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Brexit according to Henry VIII.

Division! Brexit Stretches Arcane British Parliament To Breaking Point (R.)

Britain’s 800-year-old parliament has a big decision to make, and little time to make it. After months of drama and delay, the country’s fate could be decided next week in a series of Brexit votes in which lawmakers must choose one of two wood-panelled corridors to shuffle down inside the neo-gothic Westminster palace. Each vote, known as a division, takes about 15 minutes. If it takes too long, the Serjeant-at-Arms, dressed in shiny black shoes, knee-high socks and a long woollen suit, will be sent bearing a ceremonial sword to investigate. Rich in pageantry and theater, Westminster’s parliamentary format has been adapted, modernized and exported to more than two dozen countries across the globe.

[..] On March 12, May is expected to try once more to get her deal approved, though much will rest on whether she can secure extra assurances from Brussels about the thorny issue of Northern Ireland’s border. If that vote fails, May will ask parliament a day later whether it wants to leave the European Union without any kind of exit deal – a potentially disruptive divorce with damaging consequences for the world’s fifth largest economy. If parliament rejects that outcome as well, lawmakers will then decide on March 14 if they want to try to delay Brexit, potentially opening the door to a wholesale renegotiation with the EU – or even a second referendum at home. If the process does go to a third ballot, when Speaker John Bercow bellows “Division!” and bells ring across parliament and beyond to alert lawmakers to the vote, Britain could be 15 minutes from taking its first step towards reversing Brexit.

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“17% of the UK population – over 8 million adults – would struggle to cope in a cashless society”. And nobody cares.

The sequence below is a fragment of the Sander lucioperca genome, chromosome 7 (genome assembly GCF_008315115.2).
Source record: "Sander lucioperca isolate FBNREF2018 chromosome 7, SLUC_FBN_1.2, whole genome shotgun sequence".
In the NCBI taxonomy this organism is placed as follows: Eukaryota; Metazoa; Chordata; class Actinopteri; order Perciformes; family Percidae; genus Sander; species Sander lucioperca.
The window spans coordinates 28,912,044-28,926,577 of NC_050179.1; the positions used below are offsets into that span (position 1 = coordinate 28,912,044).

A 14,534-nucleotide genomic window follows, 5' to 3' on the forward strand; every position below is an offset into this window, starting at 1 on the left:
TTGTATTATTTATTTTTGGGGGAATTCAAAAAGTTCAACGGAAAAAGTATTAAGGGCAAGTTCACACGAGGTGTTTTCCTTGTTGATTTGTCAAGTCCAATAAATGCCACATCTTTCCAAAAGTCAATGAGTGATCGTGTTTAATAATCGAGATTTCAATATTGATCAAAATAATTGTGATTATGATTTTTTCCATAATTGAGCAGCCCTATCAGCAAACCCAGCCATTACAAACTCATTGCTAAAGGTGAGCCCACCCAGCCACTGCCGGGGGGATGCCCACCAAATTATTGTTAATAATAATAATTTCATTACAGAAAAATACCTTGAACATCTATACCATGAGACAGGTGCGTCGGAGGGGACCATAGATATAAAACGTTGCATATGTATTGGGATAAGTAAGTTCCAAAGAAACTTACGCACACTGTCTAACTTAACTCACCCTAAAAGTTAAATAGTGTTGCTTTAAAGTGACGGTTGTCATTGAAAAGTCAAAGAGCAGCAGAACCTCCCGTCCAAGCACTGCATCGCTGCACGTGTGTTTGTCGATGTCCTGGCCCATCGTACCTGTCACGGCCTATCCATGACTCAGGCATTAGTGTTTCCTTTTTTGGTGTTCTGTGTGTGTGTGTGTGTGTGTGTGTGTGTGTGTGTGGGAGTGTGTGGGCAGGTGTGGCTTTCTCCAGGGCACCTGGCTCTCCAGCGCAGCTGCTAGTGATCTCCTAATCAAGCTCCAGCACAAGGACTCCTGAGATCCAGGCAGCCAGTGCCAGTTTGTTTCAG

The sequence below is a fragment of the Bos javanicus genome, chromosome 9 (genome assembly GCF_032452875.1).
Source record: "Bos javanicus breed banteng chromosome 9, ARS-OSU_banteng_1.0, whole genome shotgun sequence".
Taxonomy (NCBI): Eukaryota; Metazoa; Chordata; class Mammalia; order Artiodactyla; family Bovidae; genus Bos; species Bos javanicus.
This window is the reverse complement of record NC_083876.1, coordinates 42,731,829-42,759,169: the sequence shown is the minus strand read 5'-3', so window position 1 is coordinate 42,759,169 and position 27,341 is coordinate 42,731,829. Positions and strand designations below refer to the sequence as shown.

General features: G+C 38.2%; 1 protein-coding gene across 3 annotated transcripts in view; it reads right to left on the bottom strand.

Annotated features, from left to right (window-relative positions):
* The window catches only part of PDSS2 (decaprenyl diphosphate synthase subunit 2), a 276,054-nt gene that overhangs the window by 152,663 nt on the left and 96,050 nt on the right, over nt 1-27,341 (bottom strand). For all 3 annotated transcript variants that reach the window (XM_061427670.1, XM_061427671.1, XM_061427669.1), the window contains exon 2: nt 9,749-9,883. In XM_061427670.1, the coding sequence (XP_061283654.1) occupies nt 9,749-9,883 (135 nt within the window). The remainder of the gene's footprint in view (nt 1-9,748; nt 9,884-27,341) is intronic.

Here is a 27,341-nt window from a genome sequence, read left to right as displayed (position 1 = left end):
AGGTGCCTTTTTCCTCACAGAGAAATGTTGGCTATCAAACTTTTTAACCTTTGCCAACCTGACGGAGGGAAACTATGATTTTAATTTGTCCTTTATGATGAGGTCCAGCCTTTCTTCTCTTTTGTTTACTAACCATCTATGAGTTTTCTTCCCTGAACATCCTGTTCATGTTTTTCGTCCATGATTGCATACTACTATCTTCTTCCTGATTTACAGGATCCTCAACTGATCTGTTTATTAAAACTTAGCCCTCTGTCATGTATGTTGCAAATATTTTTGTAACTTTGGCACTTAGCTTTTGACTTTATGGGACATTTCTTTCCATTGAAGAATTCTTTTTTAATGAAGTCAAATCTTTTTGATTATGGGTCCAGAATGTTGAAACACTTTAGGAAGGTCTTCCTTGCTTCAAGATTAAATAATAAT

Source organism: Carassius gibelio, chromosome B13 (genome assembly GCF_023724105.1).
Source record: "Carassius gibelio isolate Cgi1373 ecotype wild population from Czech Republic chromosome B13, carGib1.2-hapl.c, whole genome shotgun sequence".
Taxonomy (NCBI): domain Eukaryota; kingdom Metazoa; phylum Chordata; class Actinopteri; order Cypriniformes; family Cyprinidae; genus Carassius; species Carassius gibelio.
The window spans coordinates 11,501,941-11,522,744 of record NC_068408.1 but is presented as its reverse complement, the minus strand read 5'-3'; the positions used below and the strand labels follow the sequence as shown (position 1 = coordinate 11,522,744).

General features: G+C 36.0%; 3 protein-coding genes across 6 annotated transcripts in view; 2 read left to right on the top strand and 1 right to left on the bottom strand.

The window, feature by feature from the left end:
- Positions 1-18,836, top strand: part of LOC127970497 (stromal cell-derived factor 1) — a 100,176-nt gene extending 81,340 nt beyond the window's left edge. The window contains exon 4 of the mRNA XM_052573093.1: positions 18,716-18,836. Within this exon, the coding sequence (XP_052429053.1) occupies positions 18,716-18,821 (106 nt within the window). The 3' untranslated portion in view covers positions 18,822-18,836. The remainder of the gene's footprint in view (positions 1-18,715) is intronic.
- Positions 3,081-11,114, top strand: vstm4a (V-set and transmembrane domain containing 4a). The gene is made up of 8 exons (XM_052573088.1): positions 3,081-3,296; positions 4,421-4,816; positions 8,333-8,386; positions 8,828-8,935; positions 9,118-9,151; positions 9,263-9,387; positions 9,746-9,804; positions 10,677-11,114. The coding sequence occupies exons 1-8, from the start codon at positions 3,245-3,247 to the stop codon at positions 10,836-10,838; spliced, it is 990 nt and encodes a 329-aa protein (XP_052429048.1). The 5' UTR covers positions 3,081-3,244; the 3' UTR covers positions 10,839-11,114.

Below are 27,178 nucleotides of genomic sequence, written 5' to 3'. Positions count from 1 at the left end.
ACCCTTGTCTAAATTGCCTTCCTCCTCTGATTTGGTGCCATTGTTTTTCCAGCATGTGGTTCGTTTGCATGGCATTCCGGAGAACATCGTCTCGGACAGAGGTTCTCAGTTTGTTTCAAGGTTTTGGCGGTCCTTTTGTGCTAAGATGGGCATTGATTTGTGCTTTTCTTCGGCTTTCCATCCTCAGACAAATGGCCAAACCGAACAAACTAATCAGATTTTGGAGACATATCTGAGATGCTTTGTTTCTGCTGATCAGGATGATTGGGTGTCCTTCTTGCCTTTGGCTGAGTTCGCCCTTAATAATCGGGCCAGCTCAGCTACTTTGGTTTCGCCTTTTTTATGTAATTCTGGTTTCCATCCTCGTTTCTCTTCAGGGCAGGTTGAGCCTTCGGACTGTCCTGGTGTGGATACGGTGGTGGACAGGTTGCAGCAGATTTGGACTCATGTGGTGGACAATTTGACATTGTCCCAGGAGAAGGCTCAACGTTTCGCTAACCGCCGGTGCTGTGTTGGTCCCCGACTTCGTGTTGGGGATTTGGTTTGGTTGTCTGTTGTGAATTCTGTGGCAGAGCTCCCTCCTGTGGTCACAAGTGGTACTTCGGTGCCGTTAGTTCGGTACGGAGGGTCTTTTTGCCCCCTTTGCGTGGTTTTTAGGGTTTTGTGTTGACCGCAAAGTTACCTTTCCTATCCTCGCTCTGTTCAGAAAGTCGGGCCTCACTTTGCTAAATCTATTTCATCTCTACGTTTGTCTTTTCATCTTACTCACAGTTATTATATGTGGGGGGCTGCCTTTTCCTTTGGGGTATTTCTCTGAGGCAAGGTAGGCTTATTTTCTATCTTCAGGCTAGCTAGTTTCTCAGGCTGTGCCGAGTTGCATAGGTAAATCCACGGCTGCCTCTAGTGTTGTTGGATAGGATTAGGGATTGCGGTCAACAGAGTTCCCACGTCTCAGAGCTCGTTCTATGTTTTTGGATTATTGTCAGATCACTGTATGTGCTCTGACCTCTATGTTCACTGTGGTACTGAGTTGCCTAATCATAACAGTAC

UK Cash System ‘On The Verge Of Collapse’ (G.)

More than 8 million UK adults would struggle to cope in a cashless society, according to a major report which claims that the country’s “cash infrastructure” is in danger of collapsing. With Britons increasingly turning to digital payments, and bank branches and ATMs closing, the Access to Cash Review said companies and organisations providing “essential” services should be required to ensure that consumers can continue to pay by cash. The review is funded by cash machine network Link, but is independent from it, and is chaired by the former head of the Financial Ombudsman Service Natalie Ceeney, with other members including Richard Lloyd, the former executive director of consumer group Which?.

Ceeney said that “17% of the UK population – over 8 million adults – would struggle to cope in a cashless society”. Debit cards last year officially overtook notes and coins as the most popular form of payment in the UK for the first time, and the review’s report predicted that cash could fall to just 10% of all payments within the next 15 years. It also called on the government, regulators and banks to “act now or risk leaving millions behind”. A spokesman for the review claimed the UK’s cash system was “on the verge of collapse”. The bill for running the UK’s cash infrastructure – from ATMs to cash-sorting centres – was about £5bn a year, paid for predominantly by banks (and, ultimately, consumers), said the report. But while the costs were largely fixed, income was declining quickly. As a result, it said, “we have a cash infrastructure which is fast becoming unsustainable”.

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EU banks hold 15 percent of UK bank debt and 10 percent of UK government bonds.

BOE and ECB Activate Emergency Currency Swap Line (Ind.)

The Bank of England and the European Central Bank (ECB) have agreed an emergency currency swap line to ensure banks have access to cash in the event of a no-deal Brexit. The agreement means the Bank of England will offer to lend euros to UK banks on a weekly basis while the ECB will receive pound sterling from the BoE in exchange for euros. It means that even if the UK crashes out of the EU without a deal, the country will still remain reliant on Frankfurt to help safeguard the financial system. “Activation marks a prudent and precautionary step by the Bank of England… supporting the functioning of markets that serve households and businesses,” the ECB said on Tuesday.